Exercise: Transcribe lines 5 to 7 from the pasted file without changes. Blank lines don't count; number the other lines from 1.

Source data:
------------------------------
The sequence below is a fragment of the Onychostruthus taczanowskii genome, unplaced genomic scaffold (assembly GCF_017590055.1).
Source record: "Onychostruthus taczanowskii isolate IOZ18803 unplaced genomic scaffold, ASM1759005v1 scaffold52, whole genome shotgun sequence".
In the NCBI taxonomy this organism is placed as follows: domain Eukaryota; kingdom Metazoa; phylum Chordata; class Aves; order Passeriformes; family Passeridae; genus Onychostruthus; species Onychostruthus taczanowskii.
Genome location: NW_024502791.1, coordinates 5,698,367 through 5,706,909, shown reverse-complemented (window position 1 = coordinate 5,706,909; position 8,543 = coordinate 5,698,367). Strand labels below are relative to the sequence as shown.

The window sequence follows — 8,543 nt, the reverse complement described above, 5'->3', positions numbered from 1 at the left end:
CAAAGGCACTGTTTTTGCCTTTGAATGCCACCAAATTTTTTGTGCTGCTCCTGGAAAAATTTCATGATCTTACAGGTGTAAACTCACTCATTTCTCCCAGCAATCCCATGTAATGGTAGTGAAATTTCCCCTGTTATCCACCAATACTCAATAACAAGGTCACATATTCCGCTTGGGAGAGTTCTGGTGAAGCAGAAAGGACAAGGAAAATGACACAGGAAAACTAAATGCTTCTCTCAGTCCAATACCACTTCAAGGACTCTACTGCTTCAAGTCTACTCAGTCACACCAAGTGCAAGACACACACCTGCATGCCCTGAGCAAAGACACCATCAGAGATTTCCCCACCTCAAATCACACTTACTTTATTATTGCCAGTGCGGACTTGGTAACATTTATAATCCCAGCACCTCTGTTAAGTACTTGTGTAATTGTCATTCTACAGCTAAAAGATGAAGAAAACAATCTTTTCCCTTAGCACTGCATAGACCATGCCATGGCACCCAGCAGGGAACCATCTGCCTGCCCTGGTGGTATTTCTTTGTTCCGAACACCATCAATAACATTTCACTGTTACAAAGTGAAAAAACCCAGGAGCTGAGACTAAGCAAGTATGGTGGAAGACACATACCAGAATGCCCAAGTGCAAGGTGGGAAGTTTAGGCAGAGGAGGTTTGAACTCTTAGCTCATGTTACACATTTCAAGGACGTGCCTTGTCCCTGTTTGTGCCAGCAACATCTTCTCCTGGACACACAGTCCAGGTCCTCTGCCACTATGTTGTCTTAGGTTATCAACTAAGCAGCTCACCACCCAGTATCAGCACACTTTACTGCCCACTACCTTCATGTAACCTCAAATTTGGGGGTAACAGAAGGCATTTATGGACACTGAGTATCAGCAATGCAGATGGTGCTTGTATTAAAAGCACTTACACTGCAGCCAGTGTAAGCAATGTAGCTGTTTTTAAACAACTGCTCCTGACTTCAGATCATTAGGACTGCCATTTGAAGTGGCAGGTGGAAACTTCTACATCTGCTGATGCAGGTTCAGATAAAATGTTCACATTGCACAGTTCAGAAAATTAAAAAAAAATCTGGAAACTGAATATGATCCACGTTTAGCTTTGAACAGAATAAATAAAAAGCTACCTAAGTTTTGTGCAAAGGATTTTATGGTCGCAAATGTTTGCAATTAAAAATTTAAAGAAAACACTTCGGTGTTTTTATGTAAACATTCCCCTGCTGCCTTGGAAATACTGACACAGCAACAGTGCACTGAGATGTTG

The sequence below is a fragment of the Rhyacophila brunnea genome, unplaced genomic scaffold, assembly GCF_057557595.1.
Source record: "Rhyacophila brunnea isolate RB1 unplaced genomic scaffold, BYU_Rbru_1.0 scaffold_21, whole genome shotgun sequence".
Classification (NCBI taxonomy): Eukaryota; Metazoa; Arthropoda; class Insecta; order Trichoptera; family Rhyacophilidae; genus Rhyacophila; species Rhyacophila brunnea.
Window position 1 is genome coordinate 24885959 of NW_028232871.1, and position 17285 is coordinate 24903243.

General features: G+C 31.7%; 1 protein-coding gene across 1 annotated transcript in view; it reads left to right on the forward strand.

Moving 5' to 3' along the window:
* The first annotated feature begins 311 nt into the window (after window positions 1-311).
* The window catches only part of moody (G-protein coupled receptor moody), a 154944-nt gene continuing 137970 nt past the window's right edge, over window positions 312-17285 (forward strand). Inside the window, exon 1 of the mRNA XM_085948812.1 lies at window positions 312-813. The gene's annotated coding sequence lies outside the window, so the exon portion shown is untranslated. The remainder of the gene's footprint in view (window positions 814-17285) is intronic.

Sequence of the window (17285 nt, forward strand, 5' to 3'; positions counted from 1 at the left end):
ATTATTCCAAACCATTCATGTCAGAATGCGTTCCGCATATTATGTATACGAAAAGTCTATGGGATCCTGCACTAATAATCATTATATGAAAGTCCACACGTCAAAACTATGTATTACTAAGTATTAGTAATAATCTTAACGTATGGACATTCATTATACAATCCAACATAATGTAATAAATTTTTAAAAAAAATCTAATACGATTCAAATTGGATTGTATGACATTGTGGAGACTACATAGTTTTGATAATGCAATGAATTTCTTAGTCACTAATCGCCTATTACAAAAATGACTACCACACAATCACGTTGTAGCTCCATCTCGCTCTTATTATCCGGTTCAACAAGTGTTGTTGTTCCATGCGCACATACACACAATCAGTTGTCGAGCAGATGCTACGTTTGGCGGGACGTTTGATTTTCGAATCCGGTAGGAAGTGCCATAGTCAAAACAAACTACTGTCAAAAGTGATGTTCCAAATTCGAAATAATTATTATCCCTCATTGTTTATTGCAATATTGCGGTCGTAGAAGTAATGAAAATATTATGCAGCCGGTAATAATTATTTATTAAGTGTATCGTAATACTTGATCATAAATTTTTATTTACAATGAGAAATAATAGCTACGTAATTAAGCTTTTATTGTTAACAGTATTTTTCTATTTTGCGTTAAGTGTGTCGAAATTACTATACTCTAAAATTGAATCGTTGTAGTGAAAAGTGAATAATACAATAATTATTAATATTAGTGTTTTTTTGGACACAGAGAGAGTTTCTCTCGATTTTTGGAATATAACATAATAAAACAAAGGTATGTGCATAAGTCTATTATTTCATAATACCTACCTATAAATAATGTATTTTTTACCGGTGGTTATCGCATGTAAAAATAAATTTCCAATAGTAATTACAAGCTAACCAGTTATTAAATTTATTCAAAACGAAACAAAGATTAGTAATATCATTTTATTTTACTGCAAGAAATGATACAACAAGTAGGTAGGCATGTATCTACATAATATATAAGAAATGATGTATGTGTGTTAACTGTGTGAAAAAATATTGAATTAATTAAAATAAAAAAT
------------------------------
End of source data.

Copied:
The window sequence follows — 8,543 nt, the reverse complement described above, 5'->3', positions numbered from 1 at the left end:
CAAAGGCACTGTTTTTGCCTTTGAATGCCACCAAATTTTTTGTGCTGCTCCTGGAAAAATTTCATGATCTTACAGGTGTAAACTCACTCATTTCTCCCAGCAATCCCATGTAATGGTAGTGAAATTTCCCCTGTTATCCACCAATACTCAATAACAAGGTCACATATTCCGCTTGGGAGAGTTCTGGTGAAGCAGAAAGGACAAGGAAAATGACACAGGAAAACTAAATGCTTCTCTCAGTCCAATACCACTTCAAGGACTCTACTGCTTCAAGTCTACTCAGTCACACCAAGTGCAAGACACACACCTGCATGCCCTGAGCAAAGACACCATCAGAGATTTCCCCACCTCAAATCACACTTACTTTATTATTGCCAGTGCGGACTTGGTAACATTTATAATCCCAGCACCTCTGTTAAGTACTTGTGTAATTGTCATTCTACAGCTAAAAGATGAAGAAAACAATCTTTTCCCTTAGCACTGCATAGACCATGCCATGGCACCCAGCAGGGAACCATCTGCCTGCCCTGGTGGTATTTCTTTGTTCCGAACACCATCAATAACATTTCACTGTTACAAAGTGAAAAAACCCAGGAGCTGAGACTAAGCAAGTATGGTGGAAGACACATACCAGAATGCCCAAGTGCAAGGTGGGAAGTTTAGGCAGAGGAGGTTTGAACTCTTAGCTCATGTTACACATTTCAAGGACGTGCCTTGTCCCTGTTTGTGCCAGCAACATCTTCTCCTGGACACACAGTCCAGGTCCTCTGCCACTATGTTGTCTTAGGTTATCAACTAAGCAGCTCACCACCCAGTATCAGCACACTTTACTGCCCACTACCTTCATGTAACCTCAAATTTGGGGGTAACAGAAGGCATTTATGGACACTGAGTATCAGCAATGCAGATGGTGCTTGTATTAAAAGCACTTACACTGCAGCCAGTGTAAGCAATGTAGCTGTTTTTAAACAACTGCTCCTGACTTCAGATCATTAGGACTGCCATTTGAAGTGGCAGGTGGAAACTTCTACATCTGCTGATGCAGGTTCAGATAAAATGTTCACATTGCACAGTTCAGAAAATTAAAAAAAAATCTGGAAACTGAATATGATCCACGTTTAGCTTTGAACAGAATAAATAAAAAGCTACCTAAGTTTTGTGCAAAGGATTTTATGGTCGCAAATGTTTGCAATTAAAAATTTAAAGAAAACACTTCGGTGTTTTTATGTAAACATTCCCCTGCTGCCTTGGAAATACTGACACAGCAACAGTGCACTGAGATGTTG

The sequence below is a fragment of the Rhyacophila brunnea genome, unplaced genomic scaffold, assembly GCF_057557595.1.